Oklahoma Run Game Gashes WVU

Oklahoma forced West Virginia to defend the middle of the field or the flanks. And whichever way the Mountaineers went, OU exploited the opposite to finish a key 45-33 road victory.

Defensive coordinator Tony Gibson noted at halftime that the Mountaineers, getting beat up the middle, needed to stretch the plays out, and begin spilling some of the run toward the outside. That happened to an extent, but whichever way West Virginia stacked its defense, No. 4 Oklahoma had an answer the other way in amassing 510 yards – including 180 on the ground after the break when it was tied 24-24. The Sooners outscored WVU 14-3 in the third, then slowed the West Virginia offense enough in the last 15 minutes to secure a win.

It was, in a nutshell, the single biggest reason for the loss. Bigger than losing the turnover battle, bigger than Oklahoma’s excellent pass rush, bigger than a major special teams mistake. Behind among the better fronts in the game, and with starter Keith Ford out with a foot fracture, reserve back Samaje Perine rushed for a career-high 242 yards and four touchdowns on a whopping 34 carries. The freshman, a 5-11, 242-pounder, showcased an excellent blend of power, speed and, especially late, stamina.

On the final few drives, Perine continually gash the tiring West Virginia odd front, exploiting running lanes in the box and slashing into the second level for solid gains. In the fourth quarter, OU (4-0) ran Perine on 12 of its 14 plays, the lone exceptions a Trevor Knight pass on third and 20 and the final kneeldown to end the contest. The gains were incredible against a wilting unit; Perine had rushes of 21, 19, 12, 9 and 8 yards in his dozen carries. In the end, it amounted to 7.1 yards per carry, the most the Mountaineers have allowed to a leading back this season, including Alabama’s T.J. Yeldon.

“They blocked well,” WVU head coach Dana Holgorsen said. “They played with more effort than we did in the second half. They made good adjustments at halftime. They came out and made a bunch of plays in the second half when the game was on the line. … They are at a point in the program where they get two or three guys that go down at a position and they’ve got guys that can win and play at a very high level.”

The knockout blow was, of course, Perine’s 19-yarder to push OU’s lead to an insurmountable 45-27 with 4:30 left. But West Virginia (2-2) was on the canvas multiple times before that because of a combination of mistakes, less-than-adequate execution and the culmination of blows from a superior foe. In short, there were simply too many mistakes against to defeat a top five squad, a sort of laundry list and all of it dingy.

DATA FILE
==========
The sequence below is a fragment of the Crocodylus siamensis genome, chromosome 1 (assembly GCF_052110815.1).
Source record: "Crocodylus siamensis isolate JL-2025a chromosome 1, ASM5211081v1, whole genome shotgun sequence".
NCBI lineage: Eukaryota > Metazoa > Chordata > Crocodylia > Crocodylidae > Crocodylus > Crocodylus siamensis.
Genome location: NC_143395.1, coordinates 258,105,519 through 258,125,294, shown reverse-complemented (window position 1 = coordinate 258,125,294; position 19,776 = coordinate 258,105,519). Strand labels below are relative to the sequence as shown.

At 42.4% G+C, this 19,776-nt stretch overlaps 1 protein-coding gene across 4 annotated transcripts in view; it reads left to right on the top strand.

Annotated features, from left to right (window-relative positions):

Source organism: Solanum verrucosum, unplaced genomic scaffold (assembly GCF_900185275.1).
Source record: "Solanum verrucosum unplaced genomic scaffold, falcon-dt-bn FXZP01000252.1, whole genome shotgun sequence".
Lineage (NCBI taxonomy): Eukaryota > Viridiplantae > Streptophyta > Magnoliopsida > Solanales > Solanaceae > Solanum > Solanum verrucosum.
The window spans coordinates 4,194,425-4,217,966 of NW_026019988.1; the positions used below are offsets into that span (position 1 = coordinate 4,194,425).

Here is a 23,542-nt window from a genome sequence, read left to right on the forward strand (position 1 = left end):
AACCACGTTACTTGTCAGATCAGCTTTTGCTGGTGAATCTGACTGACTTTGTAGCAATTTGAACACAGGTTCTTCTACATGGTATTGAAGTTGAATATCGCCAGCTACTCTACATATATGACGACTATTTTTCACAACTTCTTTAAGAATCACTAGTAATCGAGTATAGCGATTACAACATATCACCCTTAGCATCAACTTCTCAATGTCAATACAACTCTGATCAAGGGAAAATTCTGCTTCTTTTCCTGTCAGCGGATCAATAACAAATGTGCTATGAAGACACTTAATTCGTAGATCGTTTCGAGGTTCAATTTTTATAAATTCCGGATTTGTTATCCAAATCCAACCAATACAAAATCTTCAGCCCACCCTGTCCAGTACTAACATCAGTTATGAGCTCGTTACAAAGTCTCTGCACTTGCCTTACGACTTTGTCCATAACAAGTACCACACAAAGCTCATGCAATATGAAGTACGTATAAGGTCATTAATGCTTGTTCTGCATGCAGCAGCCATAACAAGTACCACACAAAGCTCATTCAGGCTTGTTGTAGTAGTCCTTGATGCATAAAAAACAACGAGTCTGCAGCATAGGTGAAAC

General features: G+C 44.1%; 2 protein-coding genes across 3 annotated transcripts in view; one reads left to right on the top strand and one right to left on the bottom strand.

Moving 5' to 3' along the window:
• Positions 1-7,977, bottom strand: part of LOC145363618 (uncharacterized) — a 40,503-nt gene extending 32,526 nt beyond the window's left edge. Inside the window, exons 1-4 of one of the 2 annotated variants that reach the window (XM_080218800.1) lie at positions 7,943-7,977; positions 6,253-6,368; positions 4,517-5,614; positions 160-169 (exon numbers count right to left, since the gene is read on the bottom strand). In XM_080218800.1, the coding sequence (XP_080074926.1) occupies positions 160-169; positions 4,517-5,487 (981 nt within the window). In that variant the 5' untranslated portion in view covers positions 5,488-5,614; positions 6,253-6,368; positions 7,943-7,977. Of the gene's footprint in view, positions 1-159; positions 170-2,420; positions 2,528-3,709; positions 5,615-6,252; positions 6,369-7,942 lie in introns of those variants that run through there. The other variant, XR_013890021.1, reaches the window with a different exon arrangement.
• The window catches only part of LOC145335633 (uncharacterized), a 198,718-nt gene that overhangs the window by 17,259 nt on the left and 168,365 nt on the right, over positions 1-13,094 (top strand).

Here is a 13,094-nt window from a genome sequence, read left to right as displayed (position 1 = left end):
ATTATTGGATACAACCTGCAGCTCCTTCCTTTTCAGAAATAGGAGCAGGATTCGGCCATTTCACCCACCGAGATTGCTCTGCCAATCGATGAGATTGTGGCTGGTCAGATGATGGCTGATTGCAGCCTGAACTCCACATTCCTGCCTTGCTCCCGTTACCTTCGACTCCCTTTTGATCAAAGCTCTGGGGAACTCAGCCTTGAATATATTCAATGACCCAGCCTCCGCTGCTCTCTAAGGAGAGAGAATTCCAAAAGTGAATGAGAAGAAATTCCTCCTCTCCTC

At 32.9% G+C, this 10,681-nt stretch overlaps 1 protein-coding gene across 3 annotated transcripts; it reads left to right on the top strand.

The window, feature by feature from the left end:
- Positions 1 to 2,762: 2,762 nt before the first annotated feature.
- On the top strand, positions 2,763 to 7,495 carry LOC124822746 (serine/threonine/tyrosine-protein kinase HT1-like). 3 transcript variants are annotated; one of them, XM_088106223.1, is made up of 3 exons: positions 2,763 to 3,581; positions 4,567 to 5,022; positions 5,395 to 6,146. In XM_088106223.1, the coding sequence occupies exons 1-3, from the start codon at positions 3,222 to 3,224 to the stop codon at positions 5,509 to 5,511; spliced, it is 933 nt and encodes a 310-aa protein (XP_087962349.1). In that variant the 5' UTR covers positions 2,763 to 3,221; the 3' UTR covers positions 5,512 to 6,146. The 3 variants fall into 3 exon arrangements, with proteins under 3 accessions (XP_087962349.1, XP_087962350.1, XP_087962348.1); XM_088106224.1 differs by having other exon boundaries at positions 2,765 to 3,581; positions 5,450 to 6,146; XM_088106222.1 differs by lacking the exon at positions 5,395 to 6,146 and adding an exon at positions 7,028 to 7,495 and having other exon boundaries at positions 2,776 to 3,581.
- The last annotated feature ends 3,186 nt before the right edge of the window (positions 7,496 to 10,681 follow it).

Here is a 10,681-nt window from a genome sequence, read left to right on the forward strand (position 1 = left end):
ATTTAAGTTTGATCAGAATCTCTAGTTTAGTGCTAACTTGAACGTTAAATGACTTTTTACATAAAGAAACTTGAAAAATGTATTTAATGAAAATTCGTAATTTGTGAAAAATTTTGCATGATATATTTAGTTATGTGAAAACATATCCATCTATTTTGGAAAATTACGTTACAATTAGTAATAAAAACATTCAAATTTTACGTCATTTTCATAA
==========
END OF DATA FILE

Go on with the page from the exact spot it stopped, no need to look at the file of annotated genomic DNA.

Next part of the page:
There was the kickoff return for touchdown, the multiple personal fouls in the critical situations about which the coaching staff speaks, the forcing by Clint Trickett of the late ball downfield to Jordan Thompson that resulted in a jump ball interception against a much taller defender. There was Trickett’s fumble, a lack of protection on the left side of the line, the continual second-and-long situations that put the offense behind the chains against an excellent rush. Truth told, West Virginia is a sold football team, well above average and arguably the best 2-2 team in the nation. But it cannot defeat a marquee foe when all those miscues are compiled.

“We had opportunities,” Gibson said. “They wore us down. We tried to throw a bunch of different stuff at it, and we just couldn’t stop it. The first guy was falling off and we lost contain a couple times. They were throwing the ball the first seven times on first down, and we adjust and try to help with cover two and then they run it. It was a chess match. I’m disappointed in how we played, but in no way and I thinking this is the end of the world. We are 2-2 and we have lost to two top five football teams.”

Among the biggest of errors came when, with just 1:45 left in the third quarter and West Virginia staggered but hanging in, Noble Nwachukwu was called for a personal foul. The defensive end, flagged for grabbing the back of the helmet and removing it, essentially gave Oklahoma a first and goal at the nine-yard line. Two plays later, the Sooners punched in for a 38-27 lead with 16 minutes to play. That was the beginning of the end for any upset hopes, and they were further dashed a series later when Trickett fumbled during a sack attempt.

West Virginia never scored another meaningful touchdown, going quietly on its very next series when it was stopped on fourth and five from Oklahoma’s 35-yard line. Holgorsen chose not to try a 52-yard field goal, even with placekicker Josh Lambert having made a 54-yarder earlier in the game. The three points would have pulled the Mountaineers within a single score at 38-30 with 8:51 remaining.

“I’m proud of our players,” said OU head coach Bob Stoops, who became the first coach in Big 12 history to record 100 conference wins. “They played through adversity and persevered. We fought our way to tying it at halftime and then took the lead in the second half when we needed to. Samaje was just outstanding. You know about how powerful and strong he is, but he has great vision. He had a sensational night.”

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